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Editorial
. 2018 Jul 21;24(27):2921-2930.
doi: 10.3748/wjg.v24.i27.2921.

Indocyanine Green-Based Fluorescence Imaging in Visceral and Hepatobiliary and Pancreatic Surgery: State of the Art and Future Directions

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Free PMC article
Editorial

Indocyanine Green-Based Fluorescence Imaging in Visceral and Hepatobiliary and Pancreatic Surgery: State of the Art and Future Directions

Gian Luca Baiocchi et al. World J Gastroenterol. .
Free PMC article

Abstract

In recent years, the use of fluorescence-guided surgery (FGS) to treat benign and malignant visceral, hepatobiliary and pancreatic neoplasms has significantly increased. FGS relies on the fluorescence signal emitted by injected substances (fluorophores) after being illuminated by ad hoc laser sources to help guide the surgical procedure and provide the surgeon with real-time visualization of the fluorescent structures of interest that would be otherwise invisible. This review surveys and discusses the most common and emerging clinical applications of indocyanine green (ICG)-based fluorescence in visceral, hepatobiliary and pancreatic surgery. The analysis, findings, and discussion presented here rely on the authors' significant experience with this technique in their medical institutions, an up-to-date review of the most relevant articles published on this topic between 2014 and 2018, and lengthy discussions with key opinion leaders in the field during recent conferences and congresses. For each application, the benefits and limitations of this technique, as well as applicable future directions, are described. The imaging of fluorescence emitted by ICG is a simple, fast, relatively inexpensive, and harmless tool with numerous different applications in surgery for both neoplasms and benign pathologies of the visceral and hepatobiliary systems. The ever-increasing availability of visual systems that can utilize this tool will transform some of these applications into the standard of care in the near future. Further studies are needed to evaluate the strengths and weaknesses of each application of ICG-based fluorescence imaging in abdominal surgery.

Keywords: Biliary anatomy; Biliary surgery; Fluorescence imaging; Gastrointestinal surgery; Indocyanine green; Liver surgery; Pancreatic surgery; Peritoneal carcinomatosis; Visceral perfusion.

Conflict of interest statement

Conflict-of-interest statement: Baiocchi GL, Diana M, and Boni L have received no funding and declare no conflicts of interest in relation to this specific work. Baiocchi GL received a travel grant from Stryker and from Karl Storz and has been the scientific organizer of the international workshop “Intraoperative ICG Fluorescence Imaging in Hepatobiliary and Visceral Surgery: State of the Art and New Frontiers,” (Brescia, Italy, October 21, 2017) partly funded (travel expenses) by Karl Storz and Stryker companies. Diana M is the recipient of a grant from the ARC Foundation (Project ELIOS) to develop fluorescence image-guided surgery. Boni L is a consultant for Storz and Olympus.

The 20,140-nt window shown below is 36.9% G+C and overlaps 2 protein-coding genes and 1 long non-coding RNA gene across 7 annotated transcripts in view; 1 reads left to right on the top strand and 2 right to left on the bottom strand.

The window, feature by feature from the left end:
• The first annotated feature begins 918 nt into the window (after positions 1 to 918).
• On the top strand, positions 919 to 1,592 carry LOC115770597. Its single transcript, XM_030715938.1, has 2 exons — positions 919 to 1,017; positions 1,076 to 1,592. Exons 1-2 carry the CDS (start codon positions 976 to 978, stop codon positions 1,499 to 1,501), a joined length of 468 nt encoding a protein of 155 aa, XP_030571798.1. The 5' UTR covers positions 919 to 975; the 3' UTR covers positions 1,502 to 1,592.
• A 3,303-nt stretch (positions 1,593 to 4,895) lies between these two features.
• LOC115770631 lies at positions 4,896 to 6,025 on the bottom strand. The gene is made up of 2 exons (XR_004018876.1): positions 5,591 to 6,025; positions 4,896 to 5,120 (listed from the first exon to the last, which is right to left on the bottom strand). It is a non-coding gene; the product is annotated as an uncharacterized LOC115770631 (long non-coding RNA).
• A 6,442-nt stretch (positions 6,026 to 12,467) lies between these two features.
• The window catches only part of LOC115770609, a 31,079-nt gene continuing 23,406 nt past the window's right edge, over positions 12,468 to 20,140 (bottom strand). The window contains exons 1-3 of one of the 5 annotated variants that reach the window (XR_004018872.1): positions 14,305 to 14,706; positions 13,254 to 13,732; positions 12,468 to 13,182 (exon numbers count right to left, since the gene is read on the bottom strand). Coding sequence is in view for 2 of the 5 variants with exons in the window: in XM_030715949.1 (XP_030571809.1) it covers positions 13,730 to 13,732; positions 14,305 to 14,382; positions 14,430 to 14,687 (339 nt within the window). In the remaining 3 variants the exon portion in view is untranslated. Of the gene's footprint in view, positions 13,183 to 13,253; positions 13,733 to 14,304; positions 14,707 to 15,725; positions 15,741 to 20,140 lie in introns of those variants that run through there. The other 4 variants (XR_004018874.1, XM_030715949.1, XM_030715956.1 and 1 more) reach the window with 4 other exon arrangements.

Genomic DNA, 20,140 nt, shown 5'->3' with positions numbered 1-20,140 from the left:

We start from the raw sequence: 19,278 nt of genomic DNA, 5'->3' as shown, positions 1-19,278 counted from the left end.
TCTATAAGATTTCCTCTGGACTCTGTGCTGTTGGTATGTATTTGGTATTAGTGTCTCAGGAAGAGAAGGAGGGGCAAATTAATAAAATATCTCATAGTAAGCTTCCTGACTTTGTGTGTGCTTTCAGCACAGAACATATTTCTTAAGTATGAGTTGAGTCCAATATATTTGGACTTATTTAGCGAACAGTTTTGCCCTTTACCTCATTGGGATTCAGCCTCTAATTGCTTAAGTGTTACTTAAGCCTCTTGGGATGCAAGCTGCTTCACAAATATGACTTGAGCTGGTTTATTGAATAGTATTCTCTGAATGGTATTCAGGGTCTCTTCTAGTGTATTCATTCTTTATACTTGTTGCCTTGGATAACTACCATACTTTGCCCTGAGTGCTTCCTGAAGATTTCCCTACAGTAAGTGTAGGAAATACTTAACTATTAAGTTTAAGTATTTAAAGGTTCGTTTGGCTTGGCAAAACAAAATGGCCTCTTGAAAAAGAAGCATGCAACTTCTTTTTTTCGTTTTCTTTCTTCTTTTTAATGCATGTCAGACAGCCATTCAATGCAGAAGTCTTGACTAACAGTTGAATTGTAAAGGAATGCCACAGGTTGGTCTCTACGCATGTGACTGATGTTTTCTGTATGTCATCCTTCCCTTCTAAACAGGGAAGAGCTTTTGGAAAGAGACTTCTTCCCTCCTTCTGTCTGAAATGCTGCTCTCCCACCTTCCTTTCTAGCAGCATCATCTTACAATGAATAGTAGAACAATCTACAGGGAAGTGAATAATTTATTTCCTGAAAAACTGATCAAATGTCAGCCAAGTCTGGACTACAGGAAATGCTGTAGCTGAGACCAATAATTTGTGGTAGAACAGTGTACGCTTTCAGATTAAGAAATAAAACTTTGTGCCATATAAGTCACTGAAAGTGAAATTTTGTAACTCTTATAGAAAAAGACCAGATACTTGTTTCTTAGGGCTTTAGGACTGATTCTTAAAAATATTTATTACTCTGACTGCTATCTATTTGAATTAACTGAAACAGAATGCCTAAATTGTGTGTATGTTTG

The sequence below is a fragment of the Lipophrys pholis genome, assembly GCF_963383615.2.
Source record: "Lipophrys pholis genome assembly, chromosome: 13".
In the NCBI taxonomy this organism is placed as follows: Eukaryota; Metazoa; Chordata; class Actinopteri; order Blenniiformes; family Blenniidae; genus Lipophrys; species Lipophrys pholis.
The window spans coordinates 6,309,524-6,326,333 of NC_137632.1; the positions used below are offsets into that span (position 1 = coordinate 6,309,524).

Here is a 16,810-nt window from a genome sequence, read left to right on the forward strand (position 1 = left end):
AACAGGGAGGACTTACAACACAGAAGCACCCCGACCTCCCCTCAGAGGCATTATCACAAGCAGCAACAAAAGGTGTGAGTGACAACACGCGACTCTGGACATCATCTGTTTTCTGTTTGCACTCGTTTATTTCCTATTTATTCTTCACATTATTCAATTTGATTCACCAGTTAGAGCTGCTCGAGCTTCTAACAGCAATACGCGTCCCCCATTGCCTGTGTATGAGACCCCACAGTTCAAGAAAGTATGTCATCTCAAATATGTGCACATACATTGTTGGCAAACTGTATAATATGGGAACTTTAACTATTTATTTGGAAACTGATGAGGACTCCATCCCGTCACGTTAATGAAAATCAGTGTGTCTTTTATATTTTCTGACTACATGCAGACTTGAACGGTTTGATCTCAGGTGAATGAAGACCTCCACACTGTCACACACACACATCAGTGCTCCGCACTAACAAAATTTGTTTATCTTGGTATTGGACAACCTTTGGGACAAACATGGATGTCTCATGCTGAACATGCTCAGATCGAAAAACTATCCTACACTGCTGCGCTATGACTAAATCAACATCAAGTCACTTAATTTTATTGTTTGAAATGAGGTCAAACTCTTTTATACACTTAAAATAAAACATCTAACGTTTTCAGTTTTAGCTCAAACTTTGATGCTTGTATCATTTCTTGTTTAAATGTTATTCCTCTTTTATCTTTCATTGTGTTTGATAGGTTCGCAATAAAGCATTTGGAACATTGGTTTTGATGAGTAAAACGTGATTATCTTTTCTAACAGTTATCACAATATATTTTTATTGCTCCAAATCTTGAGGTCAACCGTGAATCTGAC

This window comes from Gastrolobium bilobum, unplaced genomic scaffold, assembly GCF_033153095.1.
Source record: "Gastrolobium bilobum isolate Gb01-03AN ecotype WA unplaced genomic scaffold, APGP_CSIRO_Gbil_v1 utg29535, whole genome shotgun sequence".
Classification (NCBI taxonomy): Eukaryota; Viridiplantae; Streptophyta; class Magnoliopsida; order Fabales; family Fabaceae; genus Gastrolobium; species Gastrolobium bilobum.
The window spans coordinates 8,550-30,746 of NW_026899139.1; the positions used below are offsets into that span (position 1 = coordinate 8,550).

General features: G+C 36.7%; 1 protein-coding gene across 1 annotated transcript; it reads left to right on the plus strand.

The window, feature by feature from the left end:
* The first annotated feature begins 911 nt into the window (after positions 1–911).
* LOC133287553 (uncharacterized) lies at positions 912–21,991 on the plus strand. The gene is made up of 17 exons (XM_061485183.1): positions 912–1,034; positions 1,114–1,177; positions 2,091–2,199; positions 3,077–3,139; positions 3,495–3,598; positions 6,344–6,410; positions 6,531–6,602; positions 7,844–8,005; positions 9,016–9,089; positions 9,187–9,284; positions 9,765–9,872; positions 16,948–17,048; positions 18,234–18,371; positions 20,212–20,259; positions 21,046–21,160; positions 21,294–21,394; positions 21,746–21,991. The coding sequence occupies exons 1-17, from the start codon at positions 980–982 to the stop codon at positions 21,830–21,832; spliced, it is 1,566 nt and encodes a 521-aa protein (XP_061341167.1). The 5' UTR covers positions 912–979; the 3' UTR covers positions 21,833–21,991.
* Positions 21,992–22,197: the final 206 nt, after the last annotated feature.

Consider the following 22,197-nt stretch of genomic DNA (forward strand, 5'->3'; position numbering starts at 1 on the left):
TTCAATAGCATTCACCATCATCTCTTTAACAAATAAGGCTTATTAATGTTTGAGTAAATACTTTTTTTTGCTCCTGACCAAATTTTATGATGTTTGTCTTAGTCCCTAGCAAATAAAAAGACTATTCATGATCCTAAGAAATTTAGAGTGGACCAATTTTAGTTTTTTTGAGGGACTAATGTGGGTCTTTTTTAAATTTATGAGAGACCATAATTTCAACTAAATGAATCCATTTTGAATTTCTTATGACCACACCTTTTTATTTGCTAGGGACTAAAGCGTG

Figures

Figure 1
Figure 1
Colon perfusion before anastomosis during left colectomy. A few seconds after the i.v. injection of 0.3 mg/kg indocyanine green, bowel arteries clearly appear (A); thereafter, the bowel perfusion cut-off area becomes evident (B and C).
Figure 2
Figure 2
Indocyanine green-enhanced biliary anatomy. During a difficult cholecystectomy for acute cholecystitis (A), the confluence between the cystic duct (CyD) and the common hepatic duct (CHD) is shown by fluorescence imaging (B); common hepatic duct (arrow) is further visualized before (C and D) and after (E and F) cystic duct division. ICG: Indocyanine green.
Figure 3
Figure 3
Indocyanine green in liver surgery. Primary liver tumors show intense and complete staining because their hepatocytes take up ICG but do not secrete it (A and B); liver metastases show a ring appearance because their cells do not take up ICG but hepatocytes surrounding the nodule are compressed (C and D). ICG: Indocyanine green.
Figure 4
Figure 4
Indocyanine green fluorescence imaging in extended right hemicolectomy. The figure displays the right branches of middle colic vessel division during extended right hemicolectomy for transverse colon cancer. ICG injected in the tumor site spreads in nodes at the very proximal root of the artery. ICG fluorescence imaging allows a radical lymphadenectomy, including very small nodes (A and B). Only when all the stained nodes are removed may the nodal dissection be considered radical (C). ICG: Indocyanine green.

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